“MY wife had a nasty accident with the car this morning,” says an anxious husband, calling a friend from A&E. “She backed it out of the garage, forgetting that the night before she had backed it in.”

If the mother-in-law joke died with Les Dawson, those about women drivers have yet to be parked. Asked to produce a driving licence, a woman rummages through her handbag, looking baffled. “You know,” says the police officer, “it’s that triangular thing with your face on it.” At which point she smiles and produces a mirror.

There’s a lot more where that came from. Entire websites are dedicated to lampooning women behind the wheel, showing eye-watering levels of political incorrectness. Yet, as a recent test survey shows, it seems that, contrary to decades of being the butt of jokes, women are – wait for it! – better drivers than men.

As part of an experiment at the University of Newcastle to assess reactions in driverless vehicles, a group of 43 men and 33 women were put in charge of a virtual car. The results, published in the journal Scientific Reports, left no room for doubt. Women more swiftly regained control when about to crash, and were quicker to switch lanes to avoid collision. Interestingly, they also had steadier hands when steering. According to Dr Shuo Li, an expert in intelligent transport systems at the university, “Women often do not realise how good they are at driving, but our results found they actually perform slightly better.”

It doesn’t sound like much, but these results could – and should – represent a subtle shift in attitudes. Not among misogynists, who will always maintain a woman’s car is just an extension of her handbag, and the rear view mirror used solely to touch up lipstick. No meteorite can wipe out such dinosaur views. But to hear that female drivers can perform more skilfully suggests we need to recalibrate the hoary old notion that if there’s a one-way street, you won’t have long to wait before a woman drives the wrong way down it.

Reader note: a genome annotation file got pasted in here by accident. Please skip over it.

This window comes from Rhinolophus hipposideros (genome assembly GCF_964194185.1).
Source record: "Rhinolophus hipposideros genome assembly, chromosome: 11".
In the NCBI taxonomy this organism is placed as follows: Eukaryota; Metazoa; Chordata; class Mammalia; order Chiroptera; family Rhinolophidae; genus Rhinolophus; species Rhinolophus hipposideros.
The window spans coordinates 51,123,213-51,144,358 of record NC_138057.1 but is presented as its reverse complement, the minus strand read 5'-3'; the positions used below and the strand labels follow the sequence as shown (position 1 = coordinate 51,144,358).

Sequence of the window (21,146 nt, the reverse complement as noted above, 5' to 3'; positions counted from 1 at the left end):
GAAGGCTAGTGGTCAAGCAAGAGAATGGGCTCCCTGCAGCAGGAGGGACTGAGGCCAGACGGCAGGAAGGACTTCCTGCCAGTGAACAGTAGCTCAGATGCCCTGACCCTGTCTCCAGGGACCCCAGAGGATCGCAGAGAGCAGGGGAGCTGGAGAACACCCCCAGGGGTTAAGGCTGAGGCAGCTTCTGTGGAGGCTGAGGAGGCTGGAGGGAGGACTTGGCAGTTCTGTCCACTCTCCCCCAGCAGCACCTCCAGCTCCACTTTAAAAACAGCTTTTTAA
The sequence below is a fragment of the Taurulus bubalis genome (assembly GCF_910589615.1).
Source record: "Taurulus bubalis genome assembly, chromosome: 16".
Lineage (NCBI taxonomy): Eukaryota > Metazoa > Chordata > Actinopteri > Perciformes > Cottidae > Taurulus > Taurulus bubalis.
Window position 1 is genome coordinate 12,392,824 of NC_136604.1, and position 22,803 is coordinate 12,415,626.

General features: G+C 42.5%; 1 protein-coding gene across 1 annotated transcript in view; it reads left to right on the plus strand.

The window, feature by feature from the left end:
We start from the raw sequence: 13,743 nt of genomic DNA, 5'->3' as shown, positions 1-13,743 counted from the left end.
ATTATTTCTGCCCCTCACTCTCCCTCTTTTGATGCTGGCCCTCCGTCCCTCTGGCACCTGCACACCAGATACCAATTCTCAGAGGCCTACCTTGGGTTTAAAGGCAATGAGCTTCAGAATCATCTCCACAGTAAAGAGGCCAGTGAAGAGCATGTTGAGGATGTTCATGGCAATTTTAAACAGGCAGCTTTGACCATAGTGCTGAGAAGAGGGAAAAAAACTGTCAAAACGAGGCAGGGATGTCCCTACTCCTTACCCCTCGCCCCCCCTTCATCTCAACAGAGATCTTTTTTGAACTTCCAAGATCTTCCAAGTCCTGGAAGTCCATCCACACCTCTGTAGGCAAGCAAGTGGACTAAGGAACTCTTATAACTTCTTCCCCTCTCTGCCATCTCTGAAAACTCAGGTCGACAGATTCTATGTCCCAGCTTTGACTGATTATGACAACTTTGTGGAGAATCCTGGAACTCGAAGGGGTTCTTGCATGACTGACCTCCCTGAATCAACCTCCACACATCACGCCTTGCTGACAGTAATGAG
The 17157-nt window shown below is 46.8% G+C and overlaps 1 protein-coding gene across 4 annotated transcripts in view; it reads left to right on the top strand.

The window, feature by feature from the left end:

Such a change is long overdue. Even now, when England’s female football squad dominate the news and women run governments across the world, the world of cars remains one of the last culs-de-sac of sexism.

Hard though it is to believe, some men see it as their life’s mission to help women into a parking bay. They roam the streets looking for damsels trying to squeeze a Fiesta into a motorbike space. Waving their arms like an octopus with palsy, they are self-appointed guardians of the highway.

I had one such uninvited guide on a vertiginous cobbled street in Edinburgh’s Old Town, not long after I’d passed my test. By the end of a barrage of barked instructions on the lines of “hard down on the left” and “find the biting point!”, I was not only in a lather but so far from the pavement I needed a taxi to reach it. My sister, on the other hand, can parallel park in seconds on a congested street to within an inch of the kerb. Without chipping a fingernail too.